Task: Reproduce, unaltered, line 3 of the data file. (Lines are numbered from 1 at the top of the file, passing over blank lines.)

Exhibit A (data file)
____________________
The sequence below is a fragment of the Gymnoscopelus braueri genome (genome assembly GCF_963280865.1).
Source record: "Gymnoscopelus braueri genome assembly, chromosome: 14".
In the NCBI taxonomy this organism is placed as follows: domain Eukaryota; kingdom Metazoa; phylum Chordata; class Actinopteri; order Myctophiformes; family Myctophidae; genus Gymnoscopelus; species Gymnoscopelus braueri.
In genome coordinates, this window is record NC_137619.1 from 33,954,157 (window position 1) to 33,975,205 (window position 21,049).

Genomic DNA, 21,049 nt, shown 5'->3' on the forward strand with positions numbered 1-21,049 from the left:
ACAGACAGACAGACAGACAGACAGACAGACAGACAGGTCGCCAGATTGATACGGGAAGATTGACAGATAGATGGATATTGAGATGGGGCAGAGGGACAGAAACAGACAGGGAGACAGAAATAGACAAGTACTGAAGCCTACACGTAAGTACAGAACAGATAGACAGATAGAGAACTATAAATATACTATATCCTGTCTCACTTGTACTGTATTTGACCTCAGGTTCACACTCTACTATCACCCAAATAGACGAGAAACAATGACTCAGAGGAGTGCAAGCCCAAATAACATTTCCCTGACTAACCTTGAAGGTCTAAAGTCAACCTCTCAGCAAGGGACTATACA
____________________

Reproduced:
In the NCBI taxonomy this organism is placed as follows: domain Eukaryota; kingdom Metazoa; phylum Chordata; class Actinopteri; order Myctophiformes; family Myctophidae; genus Gymnoscopelus; species Gymnoscopelus braueri.